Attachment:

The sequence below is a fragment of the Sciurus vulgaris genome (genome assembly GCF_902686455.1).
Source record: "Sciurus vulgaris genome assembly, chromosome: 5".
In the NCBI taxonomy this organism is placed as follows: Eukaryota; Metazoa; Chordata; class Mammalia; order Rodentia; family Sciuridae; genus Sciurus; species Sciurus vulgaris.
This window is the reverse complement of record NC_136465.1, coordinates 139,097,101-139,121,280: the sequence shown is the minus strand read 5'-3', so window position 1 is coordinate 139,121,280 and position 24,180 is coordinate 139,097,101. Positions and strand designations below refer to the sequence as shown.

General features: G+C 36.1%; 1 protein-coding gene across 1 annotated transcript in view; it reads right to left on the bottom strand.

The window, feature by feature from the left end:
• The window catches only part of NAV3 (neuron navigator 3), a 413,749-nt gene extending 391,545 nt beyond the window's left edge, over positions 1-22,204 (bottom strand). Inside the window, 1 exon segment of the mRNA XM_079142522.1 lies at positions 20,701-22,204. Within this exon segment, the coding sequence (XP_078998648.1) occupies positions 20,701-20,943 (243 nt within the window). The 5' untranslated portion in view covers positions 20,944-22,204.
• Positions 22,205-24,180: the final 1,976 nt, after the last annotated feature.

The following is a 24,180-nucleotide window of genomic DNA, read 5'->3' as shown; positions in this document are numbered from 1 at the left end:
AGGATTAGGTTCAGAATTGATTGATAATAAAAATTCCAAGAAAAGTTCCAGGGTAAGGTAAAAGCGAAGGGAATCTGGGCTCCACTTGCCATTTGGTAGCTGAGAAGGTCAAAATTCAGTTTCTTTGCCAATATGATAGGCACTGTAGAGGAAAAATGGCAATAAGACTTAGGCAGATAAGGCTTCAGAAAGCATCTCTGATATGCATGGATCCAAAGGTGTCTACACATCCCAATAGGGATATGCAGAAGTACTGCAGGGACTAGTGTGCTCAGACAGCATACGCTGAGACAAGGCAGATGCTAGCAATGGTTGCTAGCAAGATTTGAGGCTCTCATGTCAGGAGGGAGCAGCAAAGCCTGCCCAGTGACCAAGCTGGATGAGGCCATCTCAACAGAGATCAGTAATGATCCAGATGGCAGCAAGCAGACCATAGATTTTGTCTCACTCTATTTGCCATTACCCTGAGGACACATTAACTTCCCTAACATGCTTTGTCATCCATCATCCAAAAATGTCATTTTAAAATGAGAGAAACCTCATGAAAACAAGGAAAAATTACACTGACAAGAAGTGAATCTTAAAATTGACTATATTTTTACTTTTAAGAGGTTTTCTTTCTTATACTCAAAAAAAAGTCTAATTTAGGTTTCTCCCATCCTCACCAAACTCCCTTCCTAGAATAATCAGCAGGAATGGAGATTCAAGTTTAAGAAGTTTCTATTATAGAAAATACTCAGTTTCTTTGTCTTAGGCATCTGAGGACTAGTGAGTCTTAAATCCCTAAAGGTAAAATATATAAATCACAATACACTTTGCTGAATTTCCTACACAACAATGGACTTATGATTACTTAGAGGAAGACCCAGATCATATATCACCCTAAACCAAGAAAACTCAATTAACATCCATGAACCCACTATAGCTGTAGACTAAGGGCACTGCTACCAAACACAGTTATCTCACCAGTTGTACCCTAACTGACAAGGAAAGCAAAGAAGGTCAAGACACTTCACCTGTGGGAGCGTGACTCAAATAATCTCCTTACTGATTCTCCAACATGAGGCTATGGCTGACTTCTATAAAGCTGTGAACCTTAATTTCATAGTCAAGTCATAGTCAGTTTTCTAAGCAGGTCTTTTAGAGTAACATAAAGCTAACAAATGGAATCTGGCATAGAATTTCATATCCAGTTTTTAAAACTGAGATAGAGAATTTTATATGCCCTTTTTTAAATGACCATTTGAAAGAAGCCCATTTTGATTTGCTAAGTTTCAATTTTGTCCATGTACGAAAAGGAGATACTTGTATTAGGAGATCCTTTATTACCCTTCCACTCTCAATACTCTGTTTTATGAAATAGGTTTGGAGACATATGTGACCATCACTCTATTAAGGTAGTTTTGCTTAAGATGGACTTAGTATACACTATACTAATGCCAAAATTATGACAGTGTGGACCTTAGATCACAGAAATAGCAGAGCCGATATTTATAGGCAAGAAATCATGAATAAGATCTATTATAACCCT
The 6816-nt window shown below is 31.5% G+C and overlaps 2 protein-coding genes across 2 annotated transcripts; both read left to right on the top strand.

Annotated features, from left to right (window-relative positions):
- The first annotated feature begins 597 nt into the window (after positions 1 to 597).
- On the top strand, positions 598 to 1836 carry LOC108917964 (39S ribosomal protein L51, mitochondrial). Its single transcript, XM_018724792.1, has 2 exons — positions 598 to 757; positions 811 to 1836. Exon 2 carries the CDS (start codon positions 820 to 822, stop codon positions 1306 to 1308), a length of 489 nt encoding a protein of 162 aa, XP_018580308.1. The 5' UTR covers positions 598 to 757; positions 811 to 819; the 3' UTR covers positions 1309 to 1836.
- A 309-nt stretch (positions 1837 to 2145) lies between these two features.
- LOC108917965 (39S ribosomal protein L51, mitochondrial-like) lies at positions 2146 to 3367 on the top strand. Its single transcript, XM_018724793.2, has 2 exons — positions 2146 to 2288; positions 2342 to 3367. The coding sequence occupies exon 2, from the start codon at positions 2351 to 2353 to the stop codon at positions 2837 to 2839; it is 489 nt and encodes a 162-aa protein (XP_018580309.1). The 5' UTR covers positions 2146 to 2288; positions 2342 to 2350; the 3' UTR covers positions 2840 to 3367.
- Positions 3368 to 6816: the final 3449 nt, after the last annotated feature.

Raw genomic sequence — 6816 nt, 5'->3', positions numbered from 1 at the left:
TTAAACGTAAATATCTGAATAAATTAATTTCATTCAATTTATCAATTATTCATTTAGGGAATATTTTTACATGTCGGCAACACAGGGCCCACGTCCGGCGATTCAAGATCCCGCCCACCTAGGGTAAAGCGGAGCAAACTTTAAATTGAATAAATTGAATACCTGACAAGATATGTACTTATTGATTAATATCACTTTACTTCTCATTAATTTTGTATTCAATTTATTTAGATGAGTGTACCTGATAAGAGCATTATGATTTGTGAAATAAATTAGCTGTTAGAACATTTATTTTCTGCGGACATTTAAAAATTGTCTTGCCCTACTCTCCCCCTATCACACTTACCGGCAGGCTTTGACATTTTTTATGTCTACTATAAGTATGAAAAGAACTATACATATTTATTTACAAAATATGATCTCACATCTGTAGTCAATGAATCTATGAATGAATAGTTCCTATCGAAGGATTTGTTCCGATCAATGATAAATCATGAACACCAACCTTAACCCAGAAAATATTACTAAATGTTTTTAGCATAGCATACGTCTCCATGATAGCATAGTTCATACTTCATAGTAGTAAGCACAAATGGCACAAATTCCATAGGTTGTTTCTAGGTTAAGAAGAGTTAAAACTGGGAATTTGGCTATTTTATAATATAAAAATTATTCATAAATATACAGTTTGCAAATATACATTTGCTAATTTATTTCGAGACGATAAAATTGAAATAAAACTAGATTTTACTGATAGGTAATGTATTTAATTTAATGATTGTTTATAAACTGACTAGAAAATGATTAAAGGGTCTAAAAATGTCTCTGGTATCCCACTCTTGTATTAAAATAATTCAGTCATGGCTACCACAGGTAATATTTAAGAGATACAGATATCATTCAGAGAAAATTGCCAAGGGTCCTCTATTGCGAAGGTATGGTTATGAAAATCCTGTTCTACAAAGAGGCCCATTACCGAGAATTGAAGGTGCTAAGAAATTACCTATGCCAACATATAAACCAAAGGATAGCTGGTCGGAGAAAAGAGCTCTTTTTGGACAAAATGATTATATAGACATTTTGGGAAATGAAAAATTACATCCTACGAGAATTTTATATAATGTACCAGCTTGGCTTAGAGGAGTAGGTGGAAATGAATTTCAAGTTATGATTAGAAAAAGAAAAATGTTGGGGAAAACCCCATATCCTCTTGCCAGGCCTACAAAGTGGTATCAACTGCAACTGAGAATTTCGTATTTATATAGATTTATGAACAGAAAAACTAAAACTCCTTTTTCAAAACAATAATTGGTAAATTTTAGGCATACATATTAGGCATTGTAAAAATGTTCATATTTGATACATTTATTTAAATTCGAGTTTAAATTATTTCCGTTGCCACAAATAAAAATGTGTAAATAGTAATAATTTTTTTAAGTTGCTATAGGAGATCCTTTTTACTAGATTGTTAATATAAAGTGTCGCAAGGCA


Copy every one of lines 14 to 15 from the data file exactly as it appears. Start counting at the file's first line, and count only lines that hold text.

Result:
- On the top strand, positions 598 to 1836 carry LOC108917964 (39S ribosomal protein L51, mitochondrial). Its single transcript, XM_018724792.1, has 2 exons — positions 598 to 757; positions 811 to 1836. Exon 2 carries the CDS (start codon positions 820 to 822, stop codon positions 1306 to 1308), a length of 489 nt encoding a protein of 162 aa, XP_018580308.1. The 5' UTR covers positions 598 to 757; positions 811 to 819; the 3' UTR covers positions 1309 to 1836.
- A 309-nt stretch (positions 1837 to 2145) lies between these two features.